“When I consider everything that grows
Holds in perfection but a little moment,
That this huge stage presenteth nought but shows
Whereon the stars in secret influence comment”. (SON 15)
Maybe I am in a minority, but I never understood or, rather, never assimilated the idea that that the end of the year should be a time for celebration. Unless the celebration is an exorcism to temporarily forget that the time we have lived through in the past year will never return again. Even the image of the ending year as a decrepit old man leaving us for eternity, to make space for a (temporarily) young new year, is depressing.
The most famous Italian poet of the XIX century, Giacomo Leopardi, also wrote a set of dialogs, written in the 1830s, one of which is titled “A Calendar Salesman.” Here is an extract.
Salesman. Calendars, new Calendars! Would you like to have one?
Passer by. Do you think that the new year will be a happy one?
Salesman. For sure, dear sir.
Passer by. As happy as the year past?
Salesman. More, much more.
Passer by. But then, which of the past years would you wish the next one to be like? Would you not like that?
Salesman. No, I would not like that at all.
Passer by. How long have you been selling calendars?
Salesman. About twenty years.
Passer by. To which among the past twenty years would you like the next one to resemble?
Salesman. I am not sure.
Passer by. But don’t you remember any in particular that you remember as happy?
Salesman. Not really.
Passer by. And yet life is beautiful. Would you not agree?
Salesman. Yes, for sure.
Passer by. Would you not like, then, to relive the past twenty years and the years before since the time you were born?
Salesman. My dear sir, would it please God that it were possible…
Passer by. Would you then like to relive the same life, with all the pleasures and pains it has given you?
Salesman. No, I wouldn’t like it.
Passer by. But then, what type of life would you like to have? My own life, or the life of the prince, or of whoever else? Don’t you think that I, the prince and whoever else would answer as you did? And that, if faced with the option to relive the same life (with no possible modification whatsoever), no one would like to turn back?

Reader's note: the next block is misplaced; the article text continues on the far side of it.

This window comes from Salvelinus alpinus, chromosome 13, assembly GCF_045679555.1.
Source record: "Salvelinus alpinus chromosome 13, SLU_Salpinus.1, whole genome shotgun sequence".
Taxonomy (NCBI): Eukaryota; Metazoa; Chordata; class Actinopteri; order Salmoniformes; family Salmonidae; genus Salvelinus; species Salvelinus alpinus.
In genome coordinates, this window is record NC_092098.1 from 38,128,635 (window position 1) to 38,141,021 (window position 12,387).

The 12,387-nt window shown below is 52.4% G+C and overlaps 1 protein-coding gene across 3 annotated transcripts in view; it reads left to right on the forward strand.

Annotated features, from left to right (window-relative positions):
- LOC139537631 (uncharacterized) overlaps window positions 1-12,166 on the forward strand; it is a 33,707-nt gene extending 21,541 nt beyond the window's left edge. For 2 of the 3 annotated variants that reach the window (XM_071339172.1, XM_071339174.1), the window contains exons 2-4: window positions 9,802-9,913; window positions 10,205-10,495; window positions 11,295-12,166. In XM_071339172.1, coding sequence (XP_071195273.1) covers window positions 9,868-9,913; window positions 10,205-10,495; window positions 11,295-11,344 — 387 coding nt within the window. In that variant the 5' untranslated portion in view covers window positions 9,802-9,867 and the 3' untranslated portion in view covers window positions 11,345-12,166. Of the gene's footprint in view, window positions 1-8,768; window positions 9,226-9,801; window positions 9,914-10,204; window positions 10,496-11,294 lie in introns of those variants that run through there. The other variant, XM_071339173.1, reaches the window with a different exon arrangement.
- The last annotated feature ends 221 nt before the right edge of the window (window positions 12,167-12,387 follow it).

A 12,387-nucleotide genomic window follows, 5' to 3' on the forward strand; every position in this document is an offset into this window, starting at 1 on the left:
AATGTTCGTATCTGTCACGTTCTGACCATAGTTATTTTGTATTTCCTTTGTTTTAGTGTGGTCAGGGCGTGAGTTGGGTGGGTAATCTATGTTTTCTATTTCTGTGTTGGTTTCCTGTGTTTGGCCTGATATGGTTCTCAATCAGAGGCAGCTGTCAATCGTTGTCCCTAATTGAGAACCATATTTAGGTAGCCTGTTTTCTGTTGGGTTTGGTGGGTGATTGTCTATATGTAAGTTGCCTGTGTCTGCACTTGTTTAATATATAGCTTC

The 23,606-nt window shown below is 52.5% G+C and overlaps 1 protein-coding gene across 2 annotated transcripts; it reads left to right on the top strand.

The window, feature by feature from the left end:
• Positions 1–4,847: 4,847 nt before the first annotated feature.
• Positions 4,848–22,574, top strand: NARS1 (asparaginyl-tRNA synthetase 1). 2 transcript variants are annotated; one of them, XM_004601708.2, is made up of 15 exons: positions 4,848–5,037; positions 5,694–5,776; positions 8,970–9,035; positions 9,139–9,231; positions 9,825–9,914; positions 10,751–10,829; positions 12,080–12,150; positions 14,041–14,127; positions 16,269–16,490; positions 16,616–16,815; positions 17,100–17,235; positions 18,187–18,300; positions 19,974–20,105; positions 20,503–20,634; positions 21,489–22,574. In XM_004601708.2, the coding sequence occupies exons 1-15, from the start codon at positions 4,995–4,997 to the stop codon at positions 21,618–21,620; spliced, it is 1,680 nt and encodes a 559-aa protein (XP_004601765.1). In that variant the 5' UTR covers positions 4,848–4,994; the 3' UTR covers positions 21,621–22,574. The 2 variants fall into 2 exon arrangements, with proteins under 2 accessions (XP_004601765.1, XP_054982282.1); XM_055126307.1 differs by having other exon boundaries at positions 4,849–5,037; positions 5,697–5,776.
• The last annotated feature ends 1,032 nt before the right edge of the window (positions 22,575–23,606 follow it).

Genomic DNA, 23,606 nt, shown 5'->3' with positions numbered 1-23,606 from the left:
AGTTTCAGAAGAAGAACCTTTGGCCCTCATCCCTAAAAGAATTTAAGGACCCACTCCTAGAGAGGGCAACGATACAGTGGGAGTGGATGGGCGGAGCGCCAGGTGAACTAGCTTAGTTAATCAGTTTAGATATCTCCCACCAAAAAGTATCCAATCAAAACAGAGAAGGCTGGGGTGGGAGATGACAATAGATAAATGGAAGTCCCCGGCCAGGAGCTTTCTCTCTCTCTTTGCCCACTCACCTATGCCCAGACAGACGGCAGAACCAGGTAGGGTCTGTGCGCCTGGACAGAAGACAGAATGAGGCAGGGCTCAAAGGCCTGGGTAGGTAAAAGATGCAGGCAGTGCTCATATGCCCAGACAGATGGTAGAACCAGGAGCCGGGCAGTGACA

Salesman. I agree with that.
Passer by. But then what type of life would you wish for?
Salesman. A life as it comes without any pre-condition.
Passer by. You mean a life subject to chance, without any foreknowledge, just as we cannot predict how the new year will be?
Passer by. So would I, if re-living were an option, and so would everybody. However, this means that chance, until this year, treated everyone poorly. And it is clear that everyone thinks that, on balance, the bad prevailed over the good. For there can be no other reason why no one would like to relive exactly the same life. Which leads us to conclude that the good life is not the life we know, but the life that we know not. Not the past but the future life. With the new year, chance will begin to deal well with you and me, and everyone else, and we may start a happy life. Is it not so?
Salesman. Let’s hope so.
Passer by. All right. Show me the most beautiful calendar you have.
Salesman. Here it is, dear sir. It costs 30 “soldi”
Passer by. Here they are.
Salesman. Thank you, sir. See you again. Calendars, new Calendars!
The moral of the story is that the celebration of the new year is really the celebration of hope. For
“True hope is swift, and flies with swallow’s wings:
Kings it makes gods, and meaner creatures kings.” (1)
And though we can hope every day, the hope celebrated on New Year’s Eve accompanies the effort to sink, at least during a few moments or hours of merriment, the disappointments and the troubles of the ending year, “in the swallowing gulf of blind forgetfulness and dark oblivion.” (2)
More in general, we know that,
“The web of our life is of a mingled yarn, good and ill go together: our virtues would be proud, if our faults whipped them not, and our crimes would despair, if they were not cherished by our virtues.” (3)
It is the acceptance of the mingling of the yarn that, I think, makes life particularly challenging. For often, notwithstanding our best efforts, the results do not match expectations. And we are reminded that “Our wills and fates do so contrary run that our devices still are overthrown, our thoughts are ours, their ends none of our own.” (4)
or, even more pessimistically,
“As flies to wanton boys are we to the gods, they kill us for their sport” (5)
Still, 2016 was not exempt from surprises, some of which pleasant. Among them, we must certainly include the electoral defeat of a “woman whose sole name blisters my tongue.” (6)
Equally, it was defeat of the corporate media, previously used to attribute to the public an almost infinite flexibility of ignorance. Many believe that the event reflects a greater interest, throughout the public at large, in gathering information from alternative sources. If so the results of the election were not only a success, but a triumph.
In this context, I like to think that, in however minute a way, this blog may have helped some of its 25 readers to make up their mind.
For what is worth, I don’t expect that much will change on the political stage. Slogans such as “We will make America great again”, sound like the previous Obamanesque “Yes, we can.” At best they are “… springes to catch woodcocks” (7). At worse, they are licenses to purchase by the blood (of others) the empty dignity of dominion and hegemony.
A brief glance at the cities in ruin, in Syria, Libya, Yemen and elsewhere is sufficient to show, a posteriori, the ominousness of “yes we can.”
But forgetting these considerations, I wish all the readers and followers of the “Your Daily Shakespeare” website and blog a Happy and Prosperous 2017.
Opening Quote. Sonnet 15
** (1), (2) Richard III
** (3) All’s Well That Ends Well
** (4), (7) Hamlet
** (5) King Lear
** (6) Macbeth
Image Source. Artist Vincenzo Apicella